Religion elevates our vision of human nature and human character. We are not just an amalgam of cells and bones, tissue and sinew, that somehow have the emergent power of a higher consciousness. Religion enables us to understand that human beings are noble, they have dignity, and they are entitled to certain inalienable rights to safeguard their high station. Despite the secondary identities that are used to categorize us according to race, gender, religious affiliation,social status, and so forth, our more fundamental identity as human beings must recast all of our relationships in the light of oneness. This spiritual unity impresses upon us that our well-being is bound up in our neighbours’, no matter their gender, religion, or political association.

In order for religion to function alongside science as a system of knowledge and practice, we also need to develop scientific qualities and capacities of dispassionate inquiry and learning. Given that we have to learn what true equality looks like in practice, we need to ask questions and formulate hypotheses. We need to observe, study and rigorously test ideas we think will lead to the empowerment of women and girls. These ideas must be measured against the standard of key principles like justice, kindness, trustworthiness, and nobility. These efforts must unfold in a pattern of consultation, action and reflection so that observations and insights into effective practices can be better understood and continually improved. In this sense, then, religion should not be used to excuse the ossifying of antiquated ideals; it should serve as a dynamic knowledge system that provides much of the impetus for progress and advancement.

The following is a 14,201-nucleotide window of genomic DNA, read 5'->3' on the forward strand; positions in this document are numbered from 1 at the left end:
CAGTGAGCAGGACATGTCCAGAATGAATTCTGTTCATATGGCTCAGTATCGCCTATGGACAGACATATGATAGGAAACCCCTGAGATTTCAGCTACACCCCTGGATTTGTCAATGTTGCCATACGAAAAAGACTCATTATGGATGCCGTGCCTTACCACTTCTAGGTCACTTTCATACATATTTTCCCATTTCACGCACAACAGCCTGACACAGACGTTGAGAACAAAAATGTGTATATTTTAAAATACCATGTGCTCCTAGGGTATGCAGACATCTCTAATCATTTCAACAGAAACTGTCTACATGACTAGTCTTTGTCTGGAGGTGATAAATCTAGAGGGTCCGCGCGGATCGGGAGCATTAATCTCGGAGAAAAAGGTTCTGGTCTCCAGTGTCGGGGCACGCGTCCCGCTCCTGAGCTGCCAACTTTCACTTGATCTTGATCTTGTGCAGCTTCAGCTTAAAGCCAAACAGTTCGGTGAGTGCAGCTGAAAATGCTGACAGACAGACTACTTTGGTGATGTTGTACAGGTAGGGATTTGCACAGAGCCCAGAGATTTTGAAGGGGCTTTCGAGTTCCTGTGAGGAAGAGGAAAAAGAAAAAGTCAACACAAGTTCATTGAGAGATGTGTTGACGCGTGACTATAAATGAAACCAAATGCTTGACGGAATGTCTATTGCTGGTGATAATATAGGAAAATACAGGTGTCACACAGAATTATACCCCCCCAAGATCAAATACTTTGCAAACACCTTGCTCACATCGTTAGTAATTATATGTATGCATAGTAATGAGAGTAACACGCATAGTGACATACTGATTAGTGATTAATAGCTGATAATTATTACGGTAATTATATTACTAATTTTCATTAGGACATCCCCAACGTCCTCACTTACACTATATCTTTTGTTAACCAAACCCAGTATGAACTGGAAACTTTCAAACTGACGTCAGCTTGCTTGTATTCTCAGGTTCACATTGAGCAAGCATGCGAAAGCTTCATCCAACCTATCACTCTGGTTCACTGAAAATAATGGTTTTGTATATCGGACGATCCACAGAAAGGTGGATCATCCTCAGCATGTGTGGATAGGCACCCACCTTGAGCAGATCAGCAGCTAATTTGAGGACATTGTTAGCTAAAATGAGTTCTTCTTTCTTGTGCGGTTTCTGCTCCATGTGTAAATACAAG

Religious leaders and practitioners, governments and policy-makers, do have  pivotal roles to play in addressing the profound injustices that prevent women and girls from developing their full potential and playing their rightful role in the advancement of society. Normative frameworks, legal standards, and the social sciences have unequivocally affirmed the equality of all human beings. Yet it is the beliefs and practices about the roles and capacities of women of all ages, and the prevailing patterns of unequal relationships among boys and girls, men and women, that continue to be the most formidable obstacles to transformative and lasting change at local, national, and international levels. Such change will require, among other things, the systematic dismantling of social structures and practices that perpetuate inequality and the marginalization and oppression of women and girls.

The knowledge of how to create a just society cannot become the province of select segments of humanity. The principle of oneness, with its attendant implications around justice and universal participation, means that human rights for all cannot be secured by a small pocket of the population. Every human being has a moral responsibility to contribute to the storehouses of humanity’s collective knowledge, especially regarding the eradication of inequality and injustice.

-- Bani Dugal, Principal Representative of the Baha'i International Community to the United Nations